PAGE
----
Bryce Edwards Photo: Courtesy of Edwards

Bryce Edwards Photo: Courtesy of Edwards

GT: As you said, the tensions are heating up, especially between China and the US, what misunderstandings the US or the West may have about China?

Edwards: The problem is that in countries like New Zealand, we are dominated by a lot of pro-Washington voices and pro-Washington propaganda. I think it's good to have debate and different perspectives. But recently, it's more one-sided. We only hear more about the American view of things, and we don't hear other perspectives. A clash of different views can help people to make up their own minds, but the New Zealand public isn't really getting that.
The news media, the politicians, it's kind of hegemonic. They put forward a very Western view of things. There's not a lot of critical thinking, so we just get a lot of Western narratives on China. It's unfortunate.

GT: Some countries are creating divisions and "small cliques" in the world, do you think it is in line with the development of these countries and well-being of their people? How the people in New Zealand have been affected by such cliques and camps between countries?

Edwards: At the moment, the biggest issue is the need to deescalate tensions and the increasing shift toward military conflict in the world. That's what I think is in the interests of the global public, but also the New Zealand public and the Chinese public. We need lots of dialogue, debate and exchanges between countries. It's not good for New Zealand to be pushed into the Western camp against China. It's not good for the public. 

New Zealand officially has an independent foreign policy. So we're supposed to not follow what Washington or London tells us to do. Sometimes I think that's not the reality, New Zealand does get told what to do by London and Washington. But I think the public really wants to have an independent foreign policy and hope that what's the New Zealand government to make decisions about geopolitics are good for the New Zealanders. That's not to join them to wars, and not to join them to defense alliances. So the public is very aware that New Zealand benefits from trading with lots of other countries. If we couldn't do that, we will be a much poorer country. They are aware that they don't want governments to jeopardize that for some sort of ideological purposes. I think there's some awareness that the common New Zealanders will suffer if we lose trade with China.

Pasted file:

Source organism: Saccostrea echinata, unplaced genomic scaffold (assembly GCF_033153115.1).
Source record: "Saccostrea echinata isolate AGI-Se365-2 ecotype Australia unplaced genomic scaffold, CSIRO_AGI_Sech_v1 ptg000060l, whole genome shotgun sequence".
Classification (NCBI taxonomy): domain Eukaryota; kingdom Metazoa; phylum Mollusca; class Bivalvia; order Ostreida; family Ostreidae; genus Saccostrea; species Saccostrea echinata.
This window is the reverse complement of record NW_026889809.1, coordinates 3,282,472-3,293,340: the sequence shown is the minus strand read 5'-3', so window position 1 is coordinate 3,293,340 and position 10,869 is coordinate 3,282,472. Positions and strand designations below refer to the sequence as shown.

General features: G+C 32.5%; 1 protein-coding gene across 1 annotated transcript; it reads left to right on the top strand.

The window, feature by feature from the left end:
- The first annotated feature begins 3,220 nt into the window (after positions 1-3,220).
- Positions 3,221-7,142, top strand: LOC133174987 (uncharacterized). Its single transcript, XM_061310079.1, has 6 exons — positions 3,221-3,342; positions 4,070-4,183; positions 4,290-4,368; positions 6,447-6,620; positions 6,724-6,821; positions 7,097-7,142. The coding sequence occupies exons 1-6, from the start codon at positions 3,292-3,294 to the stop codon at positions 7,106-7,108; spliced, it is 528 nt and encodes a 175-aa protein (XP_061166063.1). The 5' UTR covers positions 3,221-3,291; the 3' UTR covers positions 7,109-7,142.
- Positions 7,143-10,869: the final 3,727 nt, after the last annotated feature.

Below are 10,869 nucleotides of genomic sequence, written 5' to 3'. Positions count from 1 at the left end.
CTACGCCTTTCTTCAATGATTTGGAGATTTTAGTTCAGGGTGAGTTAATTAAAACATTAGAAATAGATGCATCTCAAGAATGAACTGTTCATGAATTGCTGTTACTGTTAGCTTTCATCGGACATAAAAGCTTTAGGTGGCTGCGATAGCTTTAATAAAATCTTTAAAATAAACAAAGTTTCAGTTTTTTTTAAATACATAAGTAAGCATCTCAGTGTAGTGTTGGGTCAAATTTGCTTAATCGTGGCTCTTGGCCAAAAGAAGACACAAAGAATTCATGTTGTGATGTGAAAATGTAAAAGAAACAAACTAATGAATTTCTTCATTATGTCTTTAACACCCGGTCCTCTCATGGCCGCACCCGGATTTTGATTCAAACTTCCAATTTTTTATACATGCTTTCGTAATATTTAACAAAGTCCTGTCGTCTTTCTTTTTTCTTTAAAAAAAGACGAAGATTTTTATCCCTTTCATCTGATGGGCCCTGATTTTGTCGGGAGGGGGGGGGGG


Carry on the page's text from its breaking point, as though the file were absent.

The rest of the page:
People are having trouble affording to pay for everyday costs. The main issues are inequality and poverty, housing affordability, and the cost of living, they want politicians to give answers to that. I don't think there's anyone really talking about wanting a stronger military or for New Zealand to be more closely aligned to the United States. No one, there's no sort of desire for that. New Zealanders are currently focused on bread and butter issues.